Leaving Before the Rains Come
Penguin Press 2014
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“It’s where we are that really counts. “
Alexandra Fuller says she writes “because the urge to do so collected the fuel of much left unsaid, and sparked onto the page almost unbidden.” That’s an apt description for her new suspense-laden memoir, “Leaving Before the Rains Come,” which juxtaposes Fuller’s surreal and dangerous early life in South Africa with later challenges she faced living in Wyoming.
Her recollections are interwoven with the unraveling of her marriage to Charlie Ross, who she met in Zambia where he was a river guide, both sharing a mutual love for horses. She was smitten with Ross’ prowess, especially his ability to face a charging elephant. At the same time, he accepted her family with all their seeming weirdness. But increasingly tighter government restrictions on African adventure tours prompted Fuller and Ross, then with a newborn child, to relocate to Idaho and later to Wyoming.
She recounts her parents’ preference for life in South Africa over Great Britain, the focus of her earlier biography, “Cocktail Hour Under the Tree of Forgetfulness.” The Fullers stoically accepted hardships and tragedies, including the drowning of Fuller’s younger sister, an accident for which Fuller blames herself, loss of their farm, malaria, animal attacks and the Rhodesian Bush wars. The family moved around Rhodesia (now Zimbabwe), Malawi and Zambia. Fuller also doesn’t hold back as she discusses her mother’s mental illness.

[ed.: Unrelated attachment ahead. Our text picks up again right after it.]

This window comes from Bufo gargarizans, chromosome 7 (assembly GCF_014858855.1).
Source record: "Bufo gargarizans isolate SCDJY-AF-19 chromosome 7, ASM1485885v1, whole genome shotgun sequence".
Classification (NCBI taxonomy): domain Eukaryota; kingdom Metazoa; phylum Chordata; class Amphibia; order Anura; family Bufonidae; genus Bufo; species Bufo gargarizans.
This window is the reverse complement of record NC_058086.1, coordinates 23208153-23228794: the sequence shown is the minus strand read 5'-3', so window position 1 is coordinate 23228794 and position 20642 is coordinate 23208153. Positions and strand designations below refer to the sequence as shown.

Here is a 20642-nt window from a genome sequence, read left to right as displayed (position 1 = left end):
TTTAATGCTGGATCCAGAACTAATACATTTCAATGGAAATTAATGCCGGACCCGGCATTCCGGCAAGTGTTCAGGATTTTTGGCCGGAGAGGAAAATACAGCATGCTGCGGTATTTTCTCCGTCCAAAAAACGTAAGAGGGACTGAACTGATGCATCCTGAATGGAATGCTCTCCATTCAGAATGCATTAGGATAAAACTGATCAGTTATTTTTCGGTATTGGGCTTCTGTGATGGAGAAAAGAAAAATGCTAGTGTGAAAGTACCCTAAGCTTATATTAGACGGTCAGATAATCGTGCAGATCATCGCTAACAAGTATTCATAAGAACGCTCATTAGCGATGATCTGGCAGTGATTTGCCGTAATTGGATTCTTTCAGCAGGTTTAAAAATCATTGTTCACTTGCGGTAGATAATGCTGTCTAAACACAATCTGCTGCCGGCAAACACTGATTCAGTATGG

But after a couple of decades of marriage and three children, she seeks divorce. Fuller discovers Ross’s family similarly also overcame hardships, but that was not enough to salvage the marriage. She could not be what Ross wanted, a “fixed and dependable person” who would be unchallenged and calm. The couple was in major debt, and she had been ignorant of the family finances. She wanted her own distinctive life as an environmental activist and, after the rejection of up to ten novels, she was now a published author.
Surprisingly, she writes very little about her children, or her role as a mother. Her memoir is primarily about her journey from African to American. Asked if she still considers herself an African, she responds, “Not anymore. Not Especially.” The starting point in life, she writes, is not the defining point. “It’s where we are that really counts.”
Reviewer: Kate Padilla